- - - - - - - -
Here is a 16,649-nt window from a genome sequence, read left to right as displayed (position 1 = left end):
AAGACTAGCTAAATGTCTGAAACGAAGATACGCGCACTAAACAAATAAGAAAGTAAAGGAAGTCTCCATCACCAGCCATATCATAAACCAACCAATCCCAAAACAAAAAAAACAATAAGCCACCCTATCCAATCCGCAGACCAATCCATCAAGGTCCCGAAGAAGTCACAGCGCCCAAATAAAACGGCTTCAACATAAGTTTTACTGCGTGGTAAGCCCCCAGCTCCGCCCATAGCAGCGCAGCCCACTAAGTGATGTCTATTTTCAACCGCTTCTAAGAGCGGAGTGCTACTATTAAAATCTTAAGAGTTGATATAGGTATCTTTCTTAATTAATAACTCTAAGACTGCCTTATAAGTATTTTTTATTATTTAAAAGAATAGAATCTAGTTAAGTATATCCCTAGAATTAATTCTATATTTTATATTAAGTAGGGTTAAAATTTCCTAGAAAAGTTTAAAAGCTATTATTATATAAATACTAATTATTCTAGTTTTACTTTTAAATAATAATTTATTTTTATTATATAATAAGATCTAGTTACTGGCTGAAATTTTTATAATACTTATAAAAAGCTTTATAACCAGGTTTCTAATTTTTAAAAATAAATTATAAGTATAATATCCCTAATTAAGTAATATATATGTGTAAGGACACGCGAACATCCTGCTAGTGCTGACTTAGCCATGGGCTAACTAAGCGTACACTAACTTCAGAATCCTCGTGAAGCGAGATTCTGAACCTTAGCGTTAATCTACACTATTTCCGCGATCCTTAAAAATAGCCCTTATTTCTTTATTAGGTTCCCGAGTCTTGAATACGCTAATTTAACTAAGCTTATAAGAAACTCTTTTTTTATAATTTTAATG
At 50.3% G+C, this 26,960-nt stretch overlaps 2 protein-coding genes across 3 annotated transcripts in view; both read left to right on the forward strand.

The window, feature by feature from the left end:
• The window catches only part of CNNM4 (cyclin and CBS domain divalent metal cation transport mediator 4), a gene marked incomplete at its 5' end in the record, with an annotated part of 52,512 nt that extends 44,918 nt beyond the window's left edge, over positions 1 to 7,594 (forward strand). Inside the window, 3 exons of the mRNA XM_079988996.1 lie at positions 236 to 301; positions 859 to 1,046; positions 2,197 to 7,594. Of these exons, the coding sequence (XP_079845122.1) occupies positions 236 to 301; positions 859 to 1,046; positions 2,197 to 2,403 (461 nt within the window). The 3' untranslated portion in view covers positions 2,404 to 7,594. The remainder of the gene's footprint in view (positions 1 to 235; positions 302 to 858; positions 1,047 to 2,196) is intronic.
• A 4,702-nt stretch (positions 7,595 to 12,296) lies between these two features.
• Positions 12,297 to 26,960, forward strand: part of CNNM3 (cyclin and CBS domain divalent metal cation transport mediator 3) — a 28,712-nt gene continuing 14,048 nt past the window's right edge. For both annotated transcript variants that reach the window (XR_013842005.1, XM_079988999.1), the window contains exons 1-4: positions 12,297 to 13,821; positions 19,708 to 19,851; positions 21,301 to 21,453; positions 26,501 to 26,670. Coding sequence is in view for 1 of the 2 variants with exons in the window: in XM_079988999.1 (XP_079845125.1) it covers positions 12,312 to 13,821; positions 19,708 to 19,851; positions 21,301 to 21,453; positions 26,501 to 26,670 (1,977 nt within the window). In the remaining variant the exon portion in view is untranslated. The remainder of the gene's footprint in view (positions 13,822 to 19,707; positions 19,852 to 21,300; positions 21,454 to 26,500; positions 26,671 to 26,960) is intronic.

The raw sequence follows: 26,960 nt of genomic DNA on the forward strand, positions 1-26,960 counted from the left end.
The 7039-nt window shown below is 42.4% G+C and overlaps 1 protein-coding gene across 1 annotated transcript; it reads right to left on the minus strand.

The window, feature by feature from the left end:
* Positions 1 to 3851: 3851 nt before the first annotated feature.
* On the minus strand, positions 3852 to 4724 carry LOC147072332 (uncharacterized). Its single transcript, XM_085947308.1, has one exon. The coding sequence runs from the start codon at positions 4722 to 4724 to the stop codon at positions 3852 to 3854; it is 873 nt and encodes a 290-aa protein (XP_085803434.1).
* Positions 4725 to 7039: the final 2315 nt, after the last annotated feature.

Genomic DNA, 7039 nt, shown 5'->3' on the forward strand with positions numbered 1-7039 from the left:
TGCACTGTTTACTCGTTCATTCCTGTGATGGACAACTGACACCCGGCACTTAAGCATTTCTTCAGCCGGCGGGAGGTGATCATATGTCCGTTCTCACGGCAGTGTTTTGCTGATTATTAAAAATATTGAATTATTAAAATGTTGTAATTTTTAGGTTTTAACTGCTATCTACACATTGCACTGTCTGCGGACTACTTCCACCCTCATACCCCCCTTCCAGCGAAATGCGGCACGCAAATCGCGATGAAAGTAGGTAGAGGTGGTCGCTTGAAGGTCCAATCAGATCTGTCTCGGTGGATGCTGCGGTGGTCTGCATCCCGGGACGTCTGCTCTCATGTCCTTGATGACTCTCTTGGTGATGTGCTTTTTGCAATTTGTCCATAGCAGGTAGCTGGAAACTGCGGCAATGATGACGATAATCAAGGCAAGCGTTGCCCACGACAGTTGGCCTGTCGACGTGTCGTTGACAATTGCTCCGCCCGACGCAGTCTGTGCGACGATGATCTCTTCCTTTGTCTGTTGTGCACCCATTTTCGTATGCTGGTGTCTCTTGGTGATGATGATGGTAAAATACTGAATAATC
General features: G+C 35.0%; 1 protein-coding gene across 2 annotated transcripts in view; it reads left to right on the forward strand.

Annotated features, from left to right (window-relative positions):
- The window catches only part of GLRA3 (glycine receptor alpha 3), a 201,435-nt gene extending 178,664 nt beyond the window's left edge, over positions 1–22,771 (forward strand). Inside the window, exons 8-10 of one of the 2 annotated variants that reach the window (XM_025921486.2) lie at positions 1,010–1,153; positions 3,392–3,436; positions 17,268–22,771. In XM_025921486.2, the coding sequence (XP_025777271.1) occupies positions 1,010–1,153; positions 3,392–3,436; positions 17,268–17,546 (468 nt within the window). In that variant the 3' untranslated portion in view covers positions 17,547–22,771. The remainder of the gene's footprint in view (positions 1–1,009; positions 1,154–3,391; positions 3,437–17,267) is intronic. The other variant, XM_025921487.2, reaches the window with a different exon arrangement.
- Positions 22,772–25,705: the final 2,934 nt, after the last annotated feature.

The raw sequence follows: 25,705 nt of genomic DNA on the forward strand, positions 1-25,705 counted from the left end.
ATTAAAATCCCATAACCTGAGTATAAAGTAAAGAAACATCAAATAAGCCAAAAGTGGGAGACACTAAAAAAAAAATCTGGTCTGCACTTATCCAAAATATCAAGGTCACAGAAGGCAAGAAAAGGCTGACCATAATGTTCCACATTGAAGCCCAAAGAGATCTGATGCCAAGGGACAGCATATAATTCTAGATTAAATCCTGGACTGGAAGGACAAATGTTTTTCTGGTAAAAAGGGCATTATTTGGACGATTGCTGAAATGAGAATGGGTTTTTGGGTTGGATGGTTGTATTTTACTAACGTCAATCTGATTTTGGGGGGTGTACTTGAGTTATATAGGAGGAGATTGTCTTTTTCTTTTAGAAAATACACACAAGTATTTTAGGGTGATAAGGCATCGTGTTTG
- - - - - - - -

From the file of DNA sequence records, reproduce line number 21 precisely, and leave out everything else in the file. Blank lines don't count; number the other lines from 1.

ATTAAAATCCCATAACCTGAGTATAAAGTAAAGAAACATCAAATAAGCCAAAAGTGGGAGACACTAAAAAAAAAATCTGGTCTGCACTTATCCAAAATATCAAGGTCACAGAAGGCAAGAAAAGGCTGACCATAATGTTCCACATTGAAGCCCAAAGAGATCTGATGCCAAGGGACAGCATATAATTCTAGATTAAATCCTGGACTGGAAGGACAAATGTTTTTCTGGTAAAAAGGGCATTATTTGGACGATTGCTGAAATGAGAATGGGTTTTTGGGTTGGATGGTTGTATTTTACTAACGTCAATCTGATTTTGGGGGGTGTACTTGAGTTATATAGGAGGAGATTGTCTTTTTCTTTTAGAAAATACACACAAGTATTTTAGGGTGATAAGGCATCGTGTTTG